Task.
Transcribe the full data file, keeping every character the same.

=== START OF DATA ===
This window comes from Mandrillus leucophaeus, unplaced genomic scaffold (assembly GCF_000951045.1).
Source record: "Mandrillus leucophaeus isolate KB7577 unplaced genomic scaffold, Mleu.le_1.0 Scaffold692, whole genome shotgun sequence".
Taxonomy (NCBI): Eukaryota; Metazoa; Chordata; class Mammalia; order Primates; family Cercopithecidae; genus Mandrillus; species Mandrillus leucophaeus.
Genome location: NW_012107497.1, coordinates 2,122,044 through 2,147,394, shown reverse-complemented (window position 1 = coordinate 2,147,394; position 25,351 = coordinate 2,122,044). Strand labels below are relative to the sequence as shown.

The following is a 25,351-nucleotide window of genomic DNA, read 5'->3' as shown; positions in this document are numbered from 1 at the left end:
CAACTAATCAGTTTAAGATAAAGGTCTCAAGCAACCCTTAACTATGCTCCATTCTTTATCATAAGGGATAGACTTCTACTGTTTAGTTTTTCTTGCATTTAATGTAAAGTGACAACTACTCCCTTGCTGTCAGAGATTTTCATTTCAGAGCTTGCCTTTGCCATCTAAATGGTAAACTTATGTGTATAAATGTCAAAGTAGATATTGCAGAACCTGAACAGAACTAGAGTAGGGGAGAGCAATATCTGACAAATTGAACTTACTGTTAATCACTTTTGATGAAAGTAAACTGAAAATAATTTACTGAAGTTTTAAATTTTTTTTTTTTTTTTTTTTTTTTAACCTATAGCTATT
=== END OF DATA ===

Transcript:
This window comes from Mandrillus leucophaeus, unplaced genomic scaffold (assembly GCF_000951045.1).
Source record: "Mandrillus leucophaeus isolate KB7577 unplaced genomic scaffold, Mleu.le_1.0 Scaffold692, whole genome shotgun sequence".
Taxonomy (NCBI): Eukaryota; Metazoa; Chordata; class Mammalia; order Primates; family Cercopithecidae; genus Mandrillus; species Mandrillus leucophaeus.
Genome location: NW_012107497.1, coordinates 2,122,044 through 2,147,394, shown reverse-complemented (window position 1 = coordinate 2,147,394; position 25,351 = coordinate 2,122,044). Strand labels below are relative to the sequence as shown.

The following is a 25,351-nucleotide window of genomic DNA, read 5'->3' as shown; positions in this document are numbered from 1 at the left end:
CAACTAATCAGTTTAAGATAAAGGTCTCAAGCAACCCTTAACTATGCTCCATTCTTTATCATAAGGGATAGACTTCTACTGTTTAGTTTTTCTTGCATTTAATGTAAAGTGACAACTACTCCCTTGCTGTCAGAGATTTTCATTTCAGAGCTTGCCTTTGCCATCTAAATGGTAAACTTATGTGTATAAATGTCAAAGTAGATATTGCAGAACCTGAACAGAACTAGAGTAGGGGAGAGCAATATCTGACAAATTGAACTTACTGTTAATCACTTTTGATGAAAGTAAACTGAAAATAATTTACTGAAGTTTTAAATTTTTTTTTTTTTTTTTTTTTTTTAACCTATAGCTATT